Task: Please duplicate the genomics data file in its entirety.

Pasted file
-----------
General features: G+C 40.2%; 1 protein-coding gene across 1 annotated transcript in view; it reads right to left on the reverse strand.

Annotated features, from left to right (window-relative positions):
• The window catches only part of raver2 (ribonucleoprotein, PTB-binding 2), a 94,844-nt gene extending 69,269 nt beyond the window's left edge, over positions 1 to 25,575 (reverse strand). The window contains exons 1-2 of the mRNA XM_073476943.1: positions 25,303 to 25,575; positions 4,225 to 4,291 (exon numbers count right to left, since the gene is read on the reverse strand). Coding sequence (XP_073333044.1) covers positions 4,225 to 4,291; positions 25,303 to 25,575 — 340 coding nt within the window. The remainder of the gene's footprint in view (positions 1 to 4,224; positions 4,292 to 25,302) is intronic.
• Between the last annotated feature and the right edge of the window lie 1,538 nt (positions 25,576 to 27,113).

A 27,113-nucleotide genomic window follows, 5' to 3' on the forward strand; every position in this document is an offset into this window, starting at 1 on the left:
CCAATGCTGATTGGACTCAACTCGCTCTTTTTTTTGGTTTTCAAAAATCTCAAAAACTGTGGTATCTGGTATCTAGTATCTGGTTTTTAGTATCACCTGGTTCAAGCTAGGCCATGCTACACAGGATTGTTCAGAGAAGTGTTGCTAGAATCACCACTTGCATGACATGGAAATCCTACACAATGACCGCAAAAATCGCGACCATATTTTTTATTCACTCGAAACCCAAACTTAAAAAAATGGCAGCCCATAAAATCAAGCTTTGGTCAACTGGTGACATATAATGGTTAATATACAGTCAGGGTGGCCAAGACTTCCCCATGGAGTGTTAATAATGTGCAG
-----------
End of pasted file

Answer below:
General features: G+C 40.2%; 1 protein-coding gene across 1 annotated transcript in view; it reads right to left on the reverse strand.

Annotated features, from left to right (window-relative positions):
• The window catches only part of raver2 (ribonucleoprotein, PTB-binding 2), a 94,844-nt gene extending 69,269 nt beyond the window's left edge, over positions 1 to 25,575 (reverse strand). The window contains exons 1-2 of the mRNA XM_073476943.1: positions 25,303 to 25,575; positions 4,225 to 4,291 (exon numbers count right to left, since the gene is read on the reverse strand). Coding sequence (XP_073333044.1) covers positions 4,225 to 4,291; positions 25,303 to 25,575 — 340 coding nt within the window. The remainder of the gene's footprint in view (positions 1 to 4,224; positions 4,292 to 25,302) is intronic.
• Between the last annotated feature and the right edge of the window lie 1,538 nt (positions 25,576 to 27,113).

A 27,113-nucleotide genomic window follows, 5' to 3' on the forward strand; every position in this document is an offset into this window, starting at 1 on the left:
CCAATGCTGATTGGACTCAACTCGCTCTTTTTTTTGGTTTTCAAAAATCTCAAAAACTGTGGTATCTGGTATCTAGTATCTGGTTTTTAGTATCACCTGGTTCAAGCTAGGCCATGCTACACAGGATTGTTCAGAGAAGTGTTGCTAGAATCACCACTTGCATGACATGGAAATCCTACACAATGACCGCAAAAATCGCGACCATATTTTTTATTCACTCGAAACCCAAACTTAAAAAAATGGCAGCCCATAAAATCAAGCTTTGGTCAACTGGTGACATATAATGGTTAATATACAGTCAGGGTGGCCAAGACTTCCCCATGGAGTGTTAATAATGTGCAG